In the Place of JusticePaperback
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- Publisher: Profile Books Ltd
- Format: Paperback | 384 pages
- Dimensions: 134mm x 214mm x 36mm | 499g
- Publication date: 6 January 2011
- Publication City/Country: London
- ISBN 10: 184668434X
- ISBN 13: 9781846684340
- Illustrations note: Illustrations, maps
- Sales rank: 214,507
Winner of the 2011 Dayton Literary Peace Prize for Non-Fiction In 1961, young, black, eighth-grade dropout Wilbert Rideau despaired of his small-town future in the segregated deep south of America. He set out to rob the local bank and after a bungled robbery he killed the bank teller, a fifty-year-old white female. He was arrested and gave a full confession. When we meet Rideau he has just been sentenced to death row, from where he embarks on an extraordinary journey. He is imprisoned at Angola, the most violent prison in America, where brutality, sexual slavery and local politics confine prisoners in ways that bars alone cannot. Yet Rideau breaks through all this and finds hope and meaning, becoming editor of the prison magazine, going on to win national journalism awards. Full of gritty realism and potent in its evocation of a life condemned, Rideau goes far beyond the traditional prison memoir and reveals an emotionally wrought and magical conclusion to his forty-four years in prison.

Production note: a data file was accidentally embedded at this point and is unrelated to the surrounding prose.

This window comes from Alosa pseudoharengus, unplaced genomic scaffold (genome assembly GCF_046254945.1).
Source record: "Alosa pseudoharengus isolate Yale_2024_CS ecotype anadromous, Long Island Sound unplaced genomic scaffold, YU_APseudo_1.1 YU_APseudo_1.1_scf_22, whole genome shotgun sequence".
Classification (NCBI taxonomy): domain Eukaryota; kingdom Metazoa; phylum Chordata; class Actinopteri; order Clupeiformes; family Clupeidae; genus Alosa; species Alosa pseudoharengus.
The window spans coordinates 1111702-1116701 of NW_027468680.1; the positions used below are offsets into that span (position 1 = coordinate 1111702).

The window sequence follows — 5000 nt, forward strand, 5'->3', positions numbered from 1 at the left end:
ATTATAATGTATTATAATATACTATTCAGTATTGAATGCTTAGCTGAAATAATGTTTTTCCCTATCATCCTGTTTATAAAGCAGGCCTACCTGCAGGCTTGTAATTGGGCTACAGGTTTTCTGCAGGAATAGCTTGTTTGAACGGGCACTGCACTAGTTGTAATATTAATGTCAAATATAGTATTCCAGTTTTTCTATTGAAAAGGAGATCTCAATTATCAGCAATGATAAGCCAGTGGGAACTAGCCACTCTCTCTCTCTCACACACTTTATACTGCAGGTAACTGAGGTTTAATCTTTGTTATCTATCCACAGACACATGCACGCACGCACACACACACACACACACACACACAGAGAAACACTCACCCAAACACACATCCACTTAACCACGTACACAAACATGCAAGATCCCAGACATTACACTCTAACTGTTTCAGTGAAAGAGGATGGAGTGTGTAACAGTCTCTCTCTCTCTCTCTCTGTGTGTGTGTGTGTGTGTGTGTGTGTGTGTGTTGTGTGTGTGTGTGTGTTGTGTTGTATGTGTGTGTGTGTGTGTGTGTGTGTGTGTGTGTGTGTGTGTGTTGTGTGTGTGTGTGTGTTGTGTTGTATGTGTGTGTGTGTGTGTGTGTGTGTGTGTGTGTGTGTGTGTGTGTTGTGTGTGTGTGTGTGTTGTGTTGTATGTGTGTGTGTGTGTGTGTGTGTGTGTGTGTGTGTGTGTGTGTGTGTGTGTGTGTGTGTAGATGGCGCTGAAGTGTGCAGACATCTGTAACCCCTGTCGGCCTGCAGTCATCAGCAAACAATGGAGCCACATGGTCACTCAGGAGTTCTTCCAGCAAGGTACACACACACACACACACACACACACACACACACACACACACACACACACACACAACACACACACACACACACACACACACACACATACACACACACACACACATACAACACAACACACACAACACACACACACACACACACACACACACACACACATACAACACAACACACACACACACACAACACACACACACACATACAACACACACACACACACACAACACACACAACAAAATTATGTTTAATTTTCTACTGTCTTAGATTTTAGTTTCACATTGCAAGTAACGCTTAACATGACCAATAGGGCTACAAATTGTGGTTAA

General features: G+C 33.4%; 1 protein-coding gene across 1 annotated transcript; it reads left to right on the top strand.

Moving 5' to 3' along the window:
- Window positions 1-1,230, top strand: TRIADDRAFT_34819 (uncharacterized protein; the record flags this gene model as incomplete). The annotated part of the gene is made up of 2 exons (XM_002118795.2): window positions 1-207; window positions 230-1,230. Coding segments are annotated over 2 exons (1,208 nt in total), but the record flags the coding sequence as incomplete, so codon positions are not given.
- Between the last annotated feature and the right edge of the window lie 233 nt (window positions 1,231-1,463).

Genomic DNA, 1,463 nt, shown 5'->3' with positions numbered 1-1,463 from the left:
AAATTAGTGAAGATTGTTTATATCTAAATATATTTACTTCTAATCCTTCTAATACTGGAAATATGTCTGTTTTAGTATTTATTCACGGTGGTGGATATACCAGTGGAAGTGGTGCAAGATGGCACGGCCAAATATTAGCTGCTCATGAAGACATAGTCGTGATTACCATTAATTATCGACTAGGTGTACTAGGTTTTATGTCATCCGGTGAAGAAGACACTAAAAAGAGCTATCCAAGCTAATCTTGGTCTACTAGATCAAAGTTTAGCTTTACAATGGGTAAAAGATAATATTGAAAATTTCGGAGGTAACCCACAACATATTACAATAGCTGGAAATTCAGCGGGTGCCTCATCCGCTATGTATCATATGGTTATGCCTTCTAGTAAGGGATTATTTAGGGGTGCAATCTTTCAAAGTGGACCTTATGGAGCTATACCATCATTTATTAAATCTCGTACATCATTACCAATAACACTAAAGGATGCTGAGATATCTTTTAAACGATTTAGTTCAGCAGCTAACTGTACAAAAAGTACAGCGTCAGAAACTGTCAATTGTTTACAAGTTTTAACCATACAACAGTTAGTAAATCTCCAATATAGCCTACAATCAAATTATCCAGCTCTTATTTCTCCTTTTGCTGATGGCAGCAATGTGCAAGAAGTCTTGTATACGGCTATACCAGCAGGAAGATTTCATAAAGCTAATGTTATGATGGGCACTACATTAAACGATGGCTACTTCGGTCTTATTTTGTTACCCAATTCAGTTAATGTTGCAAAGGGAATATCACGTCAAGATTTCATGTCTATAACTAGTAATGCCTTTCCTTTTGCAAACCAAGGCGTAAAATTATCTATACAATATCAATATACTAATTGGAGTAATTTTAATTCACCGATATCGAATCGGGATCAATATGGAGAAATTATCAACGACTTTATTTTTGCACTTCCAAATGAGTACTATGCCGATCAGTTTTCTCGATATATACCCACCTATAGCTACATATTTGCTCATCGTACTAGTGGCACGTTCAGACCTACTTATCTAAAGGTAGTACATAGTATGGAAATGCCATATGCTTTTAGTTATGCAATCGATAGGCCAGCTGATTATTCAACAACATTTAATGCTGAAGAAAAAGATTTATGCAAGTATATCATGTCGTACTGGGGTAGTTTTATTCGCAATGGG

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Wilbert Rideau has won many journalism awards. He was editor of the Angolite, the first prison publication to be nominated for a National Magazine Award. It was nominated seven times under his editorship. He also co-directed the documentary The Farm which was nominated for an Oscar. He now lives in Louisiana.
"'A book that moves without letup to an ending that's alive with suspense' - Elmore Leonard 'A series of stunning journalistic revelations... quite simply, no prison memoir in recent memory contains prose as deft or as riveting' - David Friend, Vanity Fair 'This is a breathtaking and, ultimately, triumphant story of rehabilitation through endurance and courageous journalism. It is also a searing indictment of a broken, corrupt penal system that does far more damage than good to our society as a whole. This is an extraordinary book.' - Ted Koppel, BBC"